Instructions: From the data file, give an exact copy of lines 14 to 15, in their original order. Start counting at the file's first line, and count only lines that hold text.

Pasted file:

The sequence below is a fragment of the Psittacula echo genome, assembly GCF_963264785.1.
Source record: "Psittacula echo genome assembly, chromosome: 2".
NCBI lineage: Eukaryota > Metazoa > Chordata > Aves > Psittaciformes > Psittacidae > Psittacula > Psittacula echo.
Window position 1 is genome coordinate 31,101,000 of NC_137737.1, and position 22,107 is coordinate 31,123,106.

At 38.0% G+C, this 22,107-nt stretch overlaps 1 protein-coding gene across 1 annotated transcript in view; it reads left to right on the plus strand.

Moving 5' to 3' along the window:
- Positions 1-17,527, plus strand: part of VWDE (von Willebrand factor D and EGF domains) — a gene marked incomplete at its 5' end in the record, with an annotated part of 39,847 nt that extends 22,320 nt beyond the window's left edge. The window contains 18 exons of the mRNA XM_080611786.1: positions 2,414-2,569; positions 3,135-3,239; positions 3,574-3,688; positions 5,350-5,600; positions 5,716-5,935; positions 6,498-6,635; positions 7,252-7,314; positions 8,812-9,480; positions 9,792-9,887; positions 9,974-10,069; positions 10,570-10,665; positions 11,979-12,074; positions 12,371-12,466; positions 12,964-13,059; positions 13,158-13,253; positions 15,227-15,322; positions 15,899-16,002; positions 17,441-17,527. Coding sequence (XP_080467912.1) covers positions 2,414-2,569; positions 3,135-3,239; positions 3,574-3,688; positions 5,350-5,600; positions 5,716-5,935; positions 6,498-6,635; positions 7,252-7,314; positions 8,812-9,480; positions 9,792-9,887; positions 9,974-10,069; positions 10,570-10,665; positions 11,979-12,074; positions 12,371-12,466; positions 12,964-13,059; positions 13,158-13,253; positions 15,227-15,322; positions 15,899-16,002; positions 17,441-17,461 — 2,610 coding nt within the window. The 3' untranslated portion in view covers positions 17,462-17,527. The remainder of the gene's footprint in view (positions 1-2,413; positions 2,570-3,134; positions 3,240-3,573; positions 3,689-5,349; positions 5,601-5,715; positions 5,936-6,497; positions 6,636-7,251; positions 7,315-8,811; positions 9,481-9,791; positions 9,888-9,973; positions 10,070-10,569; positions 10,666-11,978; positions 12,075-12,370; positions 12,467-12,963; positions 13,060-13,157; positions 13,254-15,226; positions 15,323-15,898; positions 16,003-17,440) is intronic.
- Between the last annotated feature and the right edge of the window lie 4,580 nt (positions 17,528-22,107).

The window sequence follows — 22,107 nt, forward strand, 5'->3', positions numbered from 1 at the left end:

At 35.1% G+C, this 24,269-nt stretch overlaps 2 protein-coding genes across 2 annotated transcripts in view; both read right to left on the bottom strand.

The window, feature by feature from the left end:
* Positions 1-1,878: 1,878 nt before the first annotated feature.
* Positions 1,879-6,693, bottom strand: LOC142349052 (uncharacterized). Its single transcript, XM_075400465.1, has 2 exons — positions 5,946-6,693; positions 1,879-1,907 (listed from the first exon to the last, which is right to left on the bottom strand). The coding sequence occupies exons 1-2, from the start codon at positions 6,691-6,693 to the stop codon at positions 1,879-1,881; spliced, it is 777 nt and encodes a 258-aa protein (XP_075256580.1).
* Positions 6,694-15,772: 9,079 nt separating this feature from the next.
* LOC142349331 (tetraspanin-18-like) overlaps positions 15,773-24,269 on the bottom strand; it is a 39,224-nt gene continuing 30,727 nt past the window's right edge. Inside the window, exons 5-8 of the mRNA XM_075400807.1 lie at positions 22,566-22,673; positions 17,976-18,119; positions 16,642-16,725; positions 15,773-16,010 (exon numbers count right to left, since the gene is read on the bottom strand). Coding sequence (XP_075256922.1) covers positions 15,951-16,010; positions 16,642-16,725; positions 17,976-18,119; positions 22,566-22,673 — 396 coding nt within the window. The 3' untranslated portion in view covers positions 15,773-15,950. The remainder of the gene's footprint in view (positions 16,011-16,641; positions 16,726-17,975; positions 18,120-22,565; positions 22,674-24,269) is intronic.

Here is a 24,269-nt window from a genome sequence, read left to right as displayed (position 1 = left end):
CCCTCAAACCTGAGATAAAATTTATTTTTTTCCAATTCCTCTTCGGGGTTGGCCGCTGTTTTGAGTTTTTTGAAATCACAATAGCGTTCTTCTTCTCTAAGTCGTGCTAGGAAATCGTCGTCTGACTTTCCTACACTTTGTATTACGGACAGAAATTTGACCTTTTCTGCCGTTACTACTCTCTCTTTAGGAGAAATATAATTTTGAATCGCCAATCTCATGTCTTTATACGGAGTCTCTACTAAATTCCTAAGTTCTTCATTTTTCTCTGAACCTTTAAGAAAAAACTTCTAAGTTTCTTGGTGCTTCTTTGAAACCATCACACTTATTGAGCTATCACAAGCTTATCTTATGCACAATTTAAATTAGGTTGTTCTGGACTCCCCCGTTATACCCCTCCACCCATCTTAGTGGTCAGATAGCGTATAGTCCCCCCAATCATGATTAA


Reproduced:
* Positions 6,694-15,772: 9,079 nt separating this feature from the next.
* LOC142349331 (tetraspanin-18-like) overlaps positions 15,773-24,269 on the bottom strand; it is a 39,224-nt gene continuing 30,727 nt past the window's right edge. Inside the window, exons 5-8 of the mRNA XM_075400807.1 lie at positions 22,566-22,673; positions 17,976-18,119; positions 16,642-16,725; positions 15,773-16,010 (exon numbers count right to left, since the gene is read on the bottom strand). Coding sequence (XP_075256922.1) covers positions 15,951-16,010; positions 16,642-16,725; positions 17,976-18,119; positions 22,566-22,673 — 396 coding nt within the window. The 3' untranslated portion in view covers positions 15,773-15,950. The remainder of the gene's footprint in view (positions 16,011-16,641; positions 16,726-17,975; positions 18,120-22,565; positions 22,674-24,269) is intronic.